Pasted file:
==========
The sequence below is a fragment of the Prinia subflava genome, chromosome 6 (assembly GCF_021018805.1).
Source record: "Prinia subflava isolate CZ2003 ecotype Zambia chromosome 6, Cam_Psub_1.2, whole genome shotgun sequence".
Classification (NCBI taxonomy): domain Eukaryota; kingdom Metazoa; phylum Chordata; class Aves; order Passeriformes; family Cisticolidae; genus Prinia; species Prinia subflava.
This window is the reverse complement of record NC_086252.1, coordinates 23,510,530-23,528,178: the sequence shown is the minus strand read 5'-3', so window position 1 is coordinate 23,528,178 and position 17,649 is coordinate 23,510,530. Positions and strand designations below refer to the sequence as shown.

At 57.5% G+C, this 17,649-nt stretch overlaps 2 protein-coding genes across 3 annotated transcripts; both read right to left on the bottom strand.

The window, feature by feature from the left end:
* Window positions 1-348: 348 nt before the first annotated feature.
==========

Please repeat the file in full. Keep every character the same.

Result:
The sequence below is a fragment of the Prinia subflava genome, chromosome 6 (assembly GCF_021018805.1).
Source record: "Prinia subflava isolate CZ2003 ecotype Zambia chromosome 6, Cam_Psub_1.2, whole genome shotgun sequence".
Classification (NCBI taxonomy): domain Eukaryota; kingdom Metazoa; phylum Chordata; class Aves; order Passeriformes; family Cisticolidae; genus Prinia; species Prinia subflava.
This window is the reverse complement of record NC_086252.1, coordinates 23,510,530-23,528,178: the sequence shown is the minus strand read 5'-3', so window position 1 is coordinate 23,528,178 and position 17,649 is coordinate 23,510,530. Positions and strand designations below refer to the sequence as shown.

At 57.5% G+C, this 17,649-nt stretch overlaps 2 protein-coding genes across 3 annotated transcripts; both read right to left on the bottom strand.

The window, feature by feature from the left end:
* Window positions 1-348: 348 nt before the first annotated feature.